Now the oneway movieclip is rotated by 30Â° counter-clockwise

```onClipEvent (load) {
yspeed = 0;
xspeed = 0;
wind = 0.00;
power = 0.65;
gravity = 0.1;
upconstant = 0.75;
friction = 0.99;
}
onClipEvent (enterFrame) {
if (Key.isDown(Key.LEFT)) {
xspeed = xspeed-power;
}
if (Key.isDown(Key.RIGHT)) {
xspeed = xspeed+power;
}
if (Key.isDown(Key.UP)) {
yspeed = yspeed-power*upconstant;
}
if (Key.isDown(Key.DOWN)) {
yspeed = yspeed+power*upconstant;
}
xspeed = (xspeed+wind)*friction;
yspeed = yspeed+gravity;
_y = _y+yspeed;
_x = _x+xspeed;
_rotation = _rotation+xspeed;
angle = Math.atan(yspeed/xspeed)/(Math.PI/180);
if (xspeed<0) {
angle += 180;
}
if (xspeed>=0 && yspeed<0) {
angle += 360;
}
this.hero_dir._rotation = angle-_rotation;
if (_root.wall.hitTest(_x, _y, true)) {
xspeed = 0;
yspeed = 0;
_x = 120;
_y = 120;
}

if ((_root.oneway.hitTest(_x, _y, true)) and (angle<300)) {

xspeed = 0;
yspeed = 0;
_x = 120;
_y = 120;
}
}```

Line 43 now kills the player if it touchs the walls in a direction that is less of 300 degrees (or: in a range from 300 and 360 degrees). This means you have to pass the wall paying a lot of attention to your direction: the range of angles allowed are only 30 clockwise and 30 counter-clockwise, so the direction of the player must be very similar to the direction of the wall.

This can only easily be done if you know the direction of the player.

Later in this tutorial you will find another amazing way to have a special feature knowing player direction.

Now it's time for player's speed.

The speed

Sometimes it's important to know the player speed.
Time to unveil the Pythagorean theorem:

In any right triangle, the area of the square whose side is the hypotenuse (the side of a right triangle opposite the right angle) is equal to the sum of areas of the squares whose sides are the two legs (i.e. the two sides other than the hypotenuse). (from Wikipedia)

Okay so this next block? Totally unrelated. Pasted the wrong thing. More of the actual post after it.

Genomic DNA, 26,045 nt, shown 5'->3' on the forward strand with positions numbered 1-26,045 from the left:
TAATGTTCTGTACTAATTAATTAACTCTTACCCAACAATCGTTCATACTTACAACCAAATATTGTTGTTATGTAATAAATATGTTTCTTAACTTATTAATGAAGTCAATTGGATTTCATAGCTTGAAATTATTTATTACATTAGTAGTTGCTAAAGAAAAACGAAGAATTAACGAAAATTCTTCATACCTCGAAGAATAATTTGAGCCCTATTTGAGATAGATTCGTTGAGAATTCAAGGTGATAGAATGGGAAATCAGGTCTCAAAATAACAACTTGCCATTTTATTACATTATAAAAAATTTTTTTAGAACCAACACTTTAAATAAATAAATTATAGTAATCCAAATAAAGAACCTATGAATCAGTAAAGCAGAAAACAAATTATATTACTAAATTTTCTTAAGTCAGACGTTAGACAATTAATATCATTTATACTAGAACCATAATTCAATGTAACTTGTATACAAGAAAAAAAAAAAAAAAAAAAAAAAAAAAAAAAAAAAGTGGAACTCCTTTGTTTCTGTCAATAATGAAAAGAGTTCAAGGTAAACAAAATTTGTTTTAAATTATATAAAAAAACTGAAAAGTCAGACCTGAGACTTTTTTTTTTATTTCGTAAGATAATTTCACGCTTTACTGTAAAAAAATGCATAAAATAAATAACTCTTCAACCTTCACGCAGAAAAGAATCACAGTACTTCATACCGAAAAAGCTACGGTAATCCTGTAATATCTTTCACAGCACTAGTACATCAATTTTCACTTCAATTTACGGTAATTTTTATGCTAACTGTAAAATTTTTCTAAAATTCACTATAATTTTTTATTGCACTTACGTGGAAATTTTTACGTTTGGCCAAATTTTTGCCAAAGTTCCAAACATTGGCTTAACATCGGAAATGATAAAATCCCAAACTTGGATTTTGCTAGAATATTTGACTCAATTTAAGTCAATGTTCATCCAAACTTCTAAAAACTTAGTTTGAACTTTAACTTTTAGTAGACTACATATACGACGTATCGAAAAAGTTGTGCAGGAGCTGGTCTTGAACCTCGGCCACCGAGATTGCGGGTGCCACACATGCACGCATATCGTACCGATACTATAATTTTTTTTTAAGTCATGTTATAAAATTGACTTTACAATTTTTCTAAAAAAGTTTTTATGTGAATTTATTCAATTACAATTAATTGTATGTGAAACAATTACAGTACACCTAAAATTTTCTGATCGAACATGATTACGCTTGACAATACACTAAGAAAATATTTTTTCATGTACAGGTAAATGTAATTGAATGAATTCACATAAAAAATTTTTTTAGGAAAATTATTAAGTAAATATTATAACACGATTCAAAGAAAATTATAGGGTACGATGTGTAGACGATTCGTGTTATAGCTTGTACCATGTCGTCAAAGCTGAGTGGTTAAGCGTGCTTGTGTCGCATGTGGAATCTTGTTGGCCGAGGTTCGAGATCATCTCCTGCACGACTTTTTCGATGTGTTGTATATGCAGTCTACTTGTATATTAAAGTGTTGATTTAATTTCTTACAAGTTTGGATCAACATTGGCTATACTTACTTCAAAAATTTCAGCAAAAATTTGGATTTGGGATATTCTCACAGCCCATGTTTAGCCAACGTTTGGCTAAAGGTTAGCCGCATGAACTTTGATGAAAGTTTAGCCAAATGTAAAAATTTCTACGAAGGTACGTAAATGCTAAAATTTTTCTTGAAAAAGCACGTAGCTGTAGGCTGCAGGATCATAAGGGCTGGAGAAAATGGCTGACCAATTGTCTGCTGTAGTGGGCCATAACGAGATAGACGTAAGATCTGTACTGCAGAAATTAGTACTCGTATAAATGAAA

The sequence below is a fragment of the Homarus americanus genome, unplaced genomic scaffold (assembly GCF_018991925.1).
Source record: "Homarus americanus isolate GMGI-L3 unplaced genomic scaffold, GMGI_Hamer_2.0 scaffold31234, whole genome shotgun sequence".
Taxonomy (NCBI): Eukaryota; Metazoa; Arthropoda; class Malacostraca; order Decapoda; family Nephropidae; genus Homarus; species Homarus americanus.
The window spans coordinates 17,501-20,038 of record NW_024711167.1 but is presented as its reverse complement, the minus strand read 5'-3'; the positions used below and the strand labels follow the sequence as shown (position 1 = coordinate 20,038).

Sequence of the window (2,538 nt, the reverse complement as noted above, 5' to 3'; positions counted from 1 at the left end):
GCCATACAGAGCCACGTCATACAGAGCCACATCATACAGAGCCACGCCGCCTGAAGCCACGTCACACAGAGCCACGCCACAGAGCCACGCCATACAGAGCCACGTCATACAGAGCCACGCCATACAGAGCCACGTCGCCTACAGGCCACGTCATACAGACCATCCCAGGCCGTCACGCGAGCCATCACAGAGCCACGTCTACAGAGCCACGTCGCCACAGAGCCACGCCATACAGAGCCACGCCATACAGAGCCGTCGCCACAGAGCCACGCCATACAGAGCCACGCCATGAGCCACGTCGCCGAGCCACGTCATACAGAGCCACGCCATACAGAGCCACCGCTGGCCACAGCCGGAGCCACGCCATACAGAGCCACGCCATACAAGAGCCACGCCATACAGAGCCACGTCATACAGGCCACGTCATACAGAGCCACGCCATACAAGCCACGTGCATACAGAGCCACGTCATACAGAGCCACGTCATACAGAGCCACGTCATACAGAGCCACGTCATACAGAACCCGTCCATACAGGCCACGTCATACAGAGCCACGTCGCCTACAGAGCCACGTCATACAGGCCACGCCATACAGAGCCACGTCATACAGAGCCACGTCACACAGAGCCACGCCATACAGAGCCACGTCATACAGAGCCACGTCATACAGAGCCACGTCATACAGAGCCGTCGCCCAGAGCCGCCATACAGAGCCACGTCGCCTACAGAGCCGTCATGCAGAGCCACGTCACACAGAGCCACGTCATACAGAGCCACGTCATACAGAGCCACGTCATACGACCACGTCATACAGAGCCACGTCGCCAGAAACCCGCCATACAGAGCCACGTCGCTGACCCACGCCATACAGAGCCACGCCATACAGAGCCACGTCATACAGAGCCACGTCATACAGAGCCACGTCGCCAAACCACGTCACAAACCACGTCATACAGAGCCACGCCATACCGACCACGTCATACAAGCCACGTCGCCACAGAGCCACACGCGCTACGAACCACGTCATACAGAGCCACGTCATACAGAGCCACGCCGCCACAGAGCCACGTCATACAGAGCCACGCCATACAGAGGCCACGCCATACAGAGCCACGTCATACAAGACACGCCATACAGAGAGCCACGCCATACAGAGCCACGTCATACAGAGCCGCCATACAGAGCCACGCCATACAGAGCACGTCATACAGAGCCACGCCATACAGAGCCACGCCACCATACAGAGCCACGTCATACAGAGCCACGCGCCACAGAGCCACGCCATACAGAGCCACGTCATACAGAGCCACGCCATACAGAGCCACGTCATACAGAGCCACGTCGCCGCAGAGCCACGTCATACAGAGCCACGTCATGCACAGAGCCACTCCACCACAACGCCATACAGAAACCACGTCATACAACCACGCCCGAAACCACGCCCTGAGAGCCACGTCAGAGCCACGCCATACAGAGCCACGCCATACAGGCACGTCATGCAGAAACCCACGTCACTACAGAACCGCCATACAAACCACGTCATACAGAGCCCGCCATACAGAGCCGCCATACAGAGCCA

Well, it's rather obvious that the hypotenuse is the absolute speed and the two other sides are xspeed and yspeed values.

```onClipEvent (load) {
yspeed = 0;
xspeed = 0;
wind = 0.00;
power = 0.65;
gravity = 0.1;
upconstant = 0.75;
friction = 0.99;
}
onClipEvent (enterFrame) {
if (Key.isDown(Key.LEFT)) {
xspeed = xspeed-power;
}
if (Key.isDown(Key.RIGHT)) {
xspeed = xspeed+power;
}
if (Key.isDown(Key.UP)) {
yspeed = yspeed-power*upconstant;
}
if (Key.isDown(Key.DOWN)) {
yspeed = yspeed+power*upconstant;
}
xspeed = (xspeed+wind)*friction;
yspeed = yspeed+gravity;
_y = _y+yspeed;
_x = _x+xspeed;
speed = Math.sqrt((yspeed*yspeed)+(xspeed*xspeed));
_root.speed.text = "speed: "+speed;
_rotation = _rotation+xspeed;
angle = Math.atan(yspeed/xspeed)/(Math.PI/180);
if (xspeed<0) {
angle += 180;
}
if (xspeed>=0 && yspeed<0) {
angle += 360;
}
this.hero_dir._rotation = angle-_rotation;
if (_root.wall.hitTest(_x, _y, true)) {
xspeed = 0;
yspeed = 0;
_x = 120;
_y = 120;
}
}```

Line 27 applies the Pythagorean Theorem as explained above
Line 28 simply writes the speed in a text object.

How is the speed measured? It's measured in pixels/frame

How can we use the speed?

Speed walls

Sometimes you may decide to place a wall the player can pass through only if he has a speed greater than... something.
The new movieclip instanced as speed_wall is our new obstacle

```onClipEvent (load) {
yspeed = 0;
xspeed = 0;
wind = 0.00;
power = 0.65;
gravity = 0.1;
upconstant = 0.75;
friction = 0.99;
}
onClipEvent (enterFrame) {
if (Key.isDown(Key.LEFT)) {
xspeed = xspeed-power;
}
if (Key.isDown(Key.RIGHT)) {
xspeed = xspeed+power;
}
if (Key.isDown(Key.UP)) {
yspeed = yspeed-power*upconstant;
}
if (Key.isDown(Key.DOWN)) {
yspeed = yspeed+power*upconstant;
}
xspeed = (xspeed+wind)*friction;
yspeed = yspeed+gravity;
_y = _y+yspeed;
_x = _x+xspeed;
speed = Math.sqrt((yspeed*yspeed)+(xspeed*xspeed));
_root.speed.text = "speed: "+speed;
_rotation = _rotation+xspeed;
angle = Math.atan(yspeed/xspeed)/(Math.PI/180);
if (xspeed<0) {
angle += 180;
}
if (xspeed>=0 && yspeed<0) {
angle += 360;
}
this.hero_dir._rotation = angle-_rotation;
if (_root.wall.hitTest(_x, _y, true)) {
xspeed = 0;
yspeed = 0;
_x = 120;
_y = 120;
}
if (_root.speed_wall.hitTest(_x, _y, true) and (speed<5)) {
xspeed = 0;
yspeed = 0;
_x = 120;
_y = 120;
}
}```

Line 44 makes the player die if he hits the wall with a speed slower than 5 pixels/frame.